Null provides documented research on the history, philosophy, and politics of vegetarianism. For the uninitiated, his statements may sometimes appear accusatory, but he supports most claims with material from current sources. The appendix, containing a list of food combinations that provide high levels of usable protein, is likely to be this book's single most valuable contribution. Unfortunately, many of the recipes will be inaccessible to American cooks who are uncomfortable converting ounces to cups and tablespoons. But although Null's handbook may intimidate some, it will prove valuable to those seeking solid information on vegetarian philosophy, diet, and nutrition.Andi Lyons, SUNY at Albany
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Product Details

  • ISBN-13: 9780312144418
  • Publisher: St. Martin's Press
  • Publication date: 5/28/1996
  • Edition description: Revised Edition
  • Edition number: 1
  • Pages: 304
  • Product dimensions: 6.00 (w) x 9.00 (h) x 0.75 (d)

Meet the Author

Gary Null

Gary Null, who holds a Ph.D. in Human Nutrition and Public Health Science, has published over fifty on health and nutrition, and has his own nationally syndicatied radio show on WBAI. He is the founder and director of the Health and Nutrition Certificate Program at the Pratt Institute, and he lectures throughout the country on health and nutrition topics. He has received numerous awards for his work.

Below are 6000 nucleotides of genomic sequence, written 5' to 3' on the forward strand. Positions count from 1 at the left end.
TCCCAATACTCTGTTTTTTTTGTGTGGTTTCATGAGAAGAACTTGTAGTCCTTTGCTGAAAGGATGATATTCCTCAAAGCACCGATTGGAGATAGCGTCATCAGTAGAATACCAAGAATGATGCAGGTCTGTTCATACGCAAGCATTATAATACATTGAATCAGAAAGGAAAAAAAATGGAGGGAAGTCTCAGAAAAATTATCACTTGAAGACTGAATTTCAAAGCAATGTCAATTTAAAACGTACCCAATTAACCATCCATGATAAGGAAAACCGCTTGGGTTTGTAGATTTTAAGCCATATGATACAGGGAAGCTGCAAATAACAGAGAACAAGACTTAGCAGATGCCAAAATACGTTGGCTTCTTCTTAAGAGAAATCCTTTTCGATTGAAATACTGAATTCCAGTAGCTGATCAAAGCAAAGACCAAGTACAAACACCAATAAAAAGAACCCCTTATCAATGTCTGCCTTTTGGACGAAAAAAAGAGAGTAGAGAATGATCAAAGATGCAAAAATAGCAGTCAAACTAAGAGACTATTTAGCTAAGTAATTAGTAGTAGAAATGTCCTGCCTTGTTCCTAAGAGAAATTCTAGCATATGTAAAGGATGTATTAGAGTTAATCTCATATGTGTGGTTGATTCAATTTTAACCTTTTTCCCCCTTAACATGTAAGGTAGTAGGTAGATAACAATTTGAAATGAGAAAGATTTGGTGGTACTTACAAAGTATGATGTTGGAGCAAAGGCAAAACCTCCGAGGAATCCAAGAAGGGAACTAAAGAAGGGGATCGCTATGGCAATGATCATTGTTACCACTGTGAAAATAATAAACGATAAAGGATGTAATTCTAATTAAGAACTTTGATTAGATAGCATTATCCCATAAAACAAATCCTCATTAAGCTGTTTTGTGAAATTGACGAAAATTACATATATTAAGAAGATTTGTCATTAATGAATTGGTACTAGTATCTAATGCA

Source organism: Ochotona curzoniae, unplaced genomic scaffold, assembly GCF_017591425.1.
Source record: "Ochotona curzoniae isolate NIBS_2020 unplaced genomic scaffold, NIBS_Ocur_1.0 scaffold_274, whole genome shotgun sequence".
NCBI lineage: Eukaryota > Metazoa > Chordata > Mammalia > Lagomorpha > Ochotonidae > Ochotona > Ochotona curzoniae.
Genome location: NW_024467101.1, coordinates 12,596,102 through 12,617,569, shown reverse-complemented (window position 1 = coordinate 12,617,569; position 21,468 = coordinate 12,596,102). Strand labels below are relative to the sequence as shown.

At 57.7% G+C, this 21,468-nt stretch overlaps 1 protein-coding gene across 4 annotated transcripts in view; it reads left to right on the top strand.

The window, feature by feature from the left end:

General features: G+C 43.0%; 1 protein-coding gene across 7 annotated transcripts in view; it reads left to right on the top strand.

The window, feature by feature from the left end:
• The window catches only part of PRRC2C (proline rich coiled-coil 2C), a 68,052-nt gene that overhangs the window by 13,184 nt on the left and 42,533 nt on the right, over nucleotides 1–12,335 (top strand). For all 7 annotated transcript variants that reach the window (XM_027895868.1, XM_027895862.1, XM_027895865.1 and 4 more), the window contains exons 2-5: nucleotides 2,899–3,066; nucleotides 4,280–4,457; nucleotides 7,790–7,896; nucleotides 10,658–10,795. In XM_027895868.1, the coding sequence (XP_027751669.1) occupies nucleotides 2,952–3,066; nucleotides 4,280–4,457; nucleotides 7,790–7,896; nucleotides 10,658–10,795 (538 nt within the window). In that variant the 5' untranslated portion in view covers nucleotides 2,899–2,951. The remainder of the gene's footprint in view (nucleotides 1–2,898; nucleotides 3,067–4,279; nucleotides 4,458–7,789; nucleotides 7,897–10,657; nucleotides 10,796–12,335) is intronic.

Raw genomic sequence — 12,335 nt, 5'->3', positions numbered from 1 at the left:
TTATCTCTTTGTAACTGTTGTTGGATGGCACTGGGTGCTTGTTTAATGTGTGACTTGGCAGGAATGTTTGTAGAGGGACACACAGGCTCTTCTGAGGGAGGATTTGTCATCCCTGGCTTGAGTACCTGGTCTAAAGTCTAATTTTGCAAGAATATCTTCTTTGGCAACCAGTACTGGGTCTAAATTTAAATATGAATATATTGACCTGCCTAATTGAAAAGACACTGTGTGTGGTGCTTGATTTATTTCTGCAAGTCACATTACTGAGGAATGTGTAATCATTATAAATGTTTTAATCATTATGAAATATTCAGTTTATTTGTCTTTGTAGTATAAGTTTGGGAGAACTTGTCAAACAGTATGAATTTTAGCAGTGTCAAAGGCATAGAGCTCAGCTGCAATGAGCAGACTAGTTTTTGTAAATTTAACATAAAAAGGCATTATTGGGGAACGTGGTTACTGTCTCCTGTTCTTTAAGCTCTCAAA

Dr. Martin Feldman, the medical authority for this book, graduated from Yale College and the Columbia College of Physicians and Surgeons. He was resident in neurology at Mt. Sinai Hospital and an assistant clinical professor of neurology at Mt. Sinai Medical School. He has a medical nutrition practice in Manhattan.

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Table of Contents

Acknowledgments
Preface
Introduction
1 What Is Vegetarianism and Why Choose It as a Way of Life? 3
2 Famous Vegetarians 7
3 A Brief History of Vegetarianism 11
4 Protein: Unraveling the Myths 17
5 Protein Requirements 25
6 What Are Our Best Sources of Protein? 32
7 Excess Protein 42
8 Animal Protein and Added Chemicals 47
9 The Protein Combination Project 53
10 Economics: The Big-Bucks Bonus 61
11 Natural Resources: In Search of Ecological Harmony 73
12 Food Resources 81
13 Personal Taste 97
14 Religious Beliefs 106
15 Reverence for Life 114
16 The Macrobiotic Way to Health 124
17 Do We Need Meat to Be Healthy? 137
18 Can We Be Healthy Eating Meat? 153
19 Vegetarianism and Health: What the Studies Show 168
20 The Healthy Vegetarian Today 180
21 Natural Food Recipes 192
Appendix: The Protein Combination List 257
Notes 289
Index 305
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Sort by: Showing all of 2 Customer Reviews
  • Anonymous

    Posted March 19, 2003

    The best I've read

    This book has been very informative and easy to read. It is one I will keep around to refer to in the future and pass around to friends. I highly recommend it!! ~celebrating her one year vegiversary, Jennifer Finamore

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  • Anonymous

    Posted August 4, 2010